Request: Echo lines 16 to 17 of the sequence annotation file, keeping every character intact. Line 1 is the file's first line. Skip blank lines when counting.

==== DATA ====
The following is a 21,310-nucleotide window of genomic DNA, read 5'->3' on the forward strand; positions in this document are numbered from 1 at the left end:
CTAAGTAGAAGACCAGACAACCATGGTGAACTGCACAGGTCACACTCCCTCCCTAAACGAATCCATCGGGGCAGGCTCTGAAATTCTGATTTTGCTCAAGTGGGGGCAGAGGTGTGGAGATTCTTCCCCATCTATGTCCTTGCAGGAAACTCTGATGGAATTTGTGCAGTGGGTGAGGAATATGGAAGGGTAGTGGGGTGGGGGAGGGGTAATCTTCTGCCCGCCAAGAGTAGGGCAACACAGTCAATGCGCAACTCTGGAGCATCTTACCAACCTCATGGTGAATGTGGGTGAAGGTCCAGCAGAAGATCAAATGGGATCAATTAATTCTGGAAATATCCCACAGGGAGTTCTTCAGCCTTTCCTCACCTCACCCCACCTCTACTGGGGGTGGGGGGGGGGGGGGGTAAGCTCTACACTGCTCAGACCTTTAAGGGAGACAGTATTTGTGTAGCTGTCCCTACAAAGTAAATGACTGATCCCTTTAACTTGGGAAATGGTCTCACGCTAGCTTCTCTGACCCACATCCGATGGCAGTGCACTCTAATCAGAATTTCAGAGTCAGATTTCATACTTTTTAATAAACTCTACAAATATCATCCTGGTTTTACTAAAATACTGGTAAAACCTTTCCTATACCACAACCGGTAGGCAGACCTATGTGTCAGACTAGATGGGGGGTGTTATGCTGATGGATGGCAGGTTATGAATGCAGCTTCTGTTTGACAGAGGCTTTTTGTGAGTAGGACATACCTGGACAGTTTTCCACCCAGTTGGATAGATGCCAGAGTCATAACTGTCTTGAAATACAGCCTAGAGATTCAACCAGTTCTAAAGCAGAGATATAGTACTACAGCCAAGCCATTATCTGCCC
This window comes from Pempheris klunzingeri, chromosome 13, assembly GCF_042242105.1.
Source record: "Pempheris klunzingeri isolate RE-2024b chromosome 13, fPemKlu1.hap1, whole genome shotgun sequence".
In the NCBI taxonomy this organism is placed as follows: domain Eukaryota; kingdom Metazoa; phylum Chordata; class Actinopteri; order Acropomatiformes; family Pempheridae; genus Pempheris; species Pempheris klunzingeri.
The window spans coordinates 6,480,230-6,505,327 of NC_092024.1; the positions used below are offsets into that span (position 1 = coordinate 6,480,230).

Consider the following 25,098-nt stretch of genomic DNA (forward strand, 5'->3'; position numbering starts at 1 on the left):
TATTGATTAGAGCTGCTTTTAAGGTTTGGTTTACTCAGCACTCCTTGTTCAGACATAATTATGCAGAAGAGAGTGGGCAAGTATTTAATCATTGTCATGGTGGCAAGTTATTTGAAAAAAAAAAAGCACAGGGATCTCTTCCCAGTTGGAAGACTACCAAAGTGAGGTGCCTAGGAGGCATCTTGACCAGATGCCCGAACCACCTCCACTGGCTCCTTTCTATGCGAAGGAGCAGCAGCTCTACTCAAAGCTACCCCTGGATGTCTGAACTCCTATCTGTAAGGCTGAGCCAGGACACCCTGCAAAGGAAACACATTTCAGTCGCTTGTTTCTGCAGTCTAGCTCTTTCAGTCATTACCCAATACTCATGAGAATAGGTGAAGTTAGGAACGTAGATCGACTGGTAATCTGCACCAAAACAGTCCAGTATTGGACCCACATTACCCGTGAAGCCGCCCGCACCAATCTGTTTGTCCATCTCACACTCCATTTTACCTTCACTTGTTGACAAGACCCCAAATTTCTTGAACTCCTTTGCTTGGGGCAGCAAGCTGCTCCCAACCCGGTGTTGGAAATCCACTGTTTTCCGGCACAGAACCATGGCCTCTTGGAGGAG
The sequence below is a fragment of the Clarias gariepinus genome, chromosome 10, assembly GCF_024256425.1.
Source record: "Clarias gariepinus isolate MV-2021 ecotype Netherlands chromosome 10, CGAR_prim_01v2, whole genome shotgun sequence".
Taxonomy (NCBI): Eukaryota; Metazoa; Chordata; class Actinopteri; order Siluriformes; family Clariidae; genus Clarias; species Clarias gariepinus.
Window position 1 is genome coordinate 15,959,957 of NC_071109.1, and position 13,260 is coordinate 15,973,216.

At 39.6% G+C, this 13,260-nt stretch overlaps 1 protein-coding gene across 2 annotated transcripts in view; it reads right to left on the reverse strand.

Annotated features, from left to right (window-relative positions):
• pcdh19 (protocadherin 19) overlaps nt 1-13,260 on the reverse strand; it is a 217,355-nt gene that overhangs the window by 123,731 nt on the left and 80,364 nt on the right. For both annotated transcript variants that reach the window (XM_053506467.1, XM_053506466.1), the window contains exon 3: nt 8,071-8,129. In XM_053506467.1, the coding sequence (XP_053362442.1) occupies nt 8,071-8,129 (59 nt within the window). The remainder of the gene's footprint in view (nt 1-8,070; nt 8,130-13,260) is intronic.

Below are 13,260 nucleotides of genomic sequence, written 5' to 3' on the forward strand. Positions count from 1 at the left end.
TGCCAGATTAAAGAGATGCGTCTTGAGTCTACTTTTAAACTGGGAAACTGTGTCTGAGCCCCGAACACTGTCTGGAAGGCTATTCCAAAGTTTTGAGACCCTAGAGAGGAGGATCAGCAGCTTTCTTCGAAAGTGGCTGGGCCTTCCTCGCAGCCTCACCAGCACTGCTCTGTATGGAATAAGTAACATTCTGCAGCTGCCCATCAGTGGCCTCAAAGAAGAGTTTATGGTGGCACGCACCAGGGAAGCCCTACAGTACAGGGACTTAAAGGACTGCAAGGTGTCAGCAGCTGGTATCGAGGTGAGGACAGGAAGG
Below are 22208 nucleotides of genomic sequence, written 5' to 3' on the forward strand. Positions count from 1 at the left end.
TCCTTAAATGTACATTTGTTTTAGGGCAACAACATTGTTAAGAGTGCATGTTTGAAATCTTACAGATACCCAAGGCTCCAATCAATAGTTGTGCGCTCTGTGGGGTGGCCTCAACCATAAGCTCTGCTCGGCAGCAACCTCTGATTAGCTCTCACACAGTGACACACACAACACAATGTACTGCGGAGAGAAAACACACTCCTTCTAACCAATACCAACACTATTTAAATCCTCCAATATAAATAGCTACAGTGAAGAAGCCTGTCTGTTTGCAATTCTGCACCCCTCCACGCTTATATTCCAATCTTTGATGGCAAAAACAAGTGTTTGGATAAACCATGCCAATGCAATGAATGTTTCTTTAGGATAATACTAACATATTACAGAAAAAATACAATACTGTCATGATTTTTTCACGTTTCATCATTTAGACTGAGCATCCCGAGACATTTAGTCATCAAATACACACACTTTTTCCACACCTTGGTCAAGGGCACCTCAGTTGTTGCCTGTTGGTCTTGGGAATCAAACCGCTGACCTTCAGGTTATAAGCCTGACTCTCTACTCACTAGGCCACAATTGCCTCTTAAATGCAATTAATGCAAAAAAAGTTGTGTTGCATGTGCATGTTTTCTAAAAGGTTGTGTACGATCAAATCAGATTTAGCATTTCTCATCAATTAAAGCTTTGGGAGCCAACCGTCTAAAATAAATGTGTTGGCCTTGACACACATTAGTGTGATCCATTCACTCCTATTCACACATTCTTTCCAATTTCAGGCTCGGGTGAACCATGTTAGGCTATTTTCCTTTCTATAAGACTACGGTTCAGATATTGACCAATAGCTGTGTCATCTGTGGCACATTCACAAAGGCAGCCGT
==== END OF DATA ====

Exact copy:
Below are 13,260 nucleotides of genomic sequence, written 5' to 3' on the forward strand. Positions count from 1 at the left end.
TGCCAGATTAAAGAGATGCGTCTTGAGTCTACTTTTAAACTGGGAAACTGTGTCTGAGCCCCGAACACTGTCTGGAAGGCTATTCCAAAGTTTTGAGACCCTAGAGAGGAGGATCAGCAGCTTTCTTCGAAAGTGGCTGGGCCTTCCTCGCAGCCTCACCAGCACTGCTCTGTATGGAATAAGTAACATTCTGCAGCTGCCCATCAGTGGCCTCAAAGAAGAGTTTATGGTGGCACGCACCAGGGAAGCCCTACAGTACAGGGACTTAAAGGACTGCAAGGTGTCAGCAGCTGGTATCGAGGTGAGGACAGGAAGG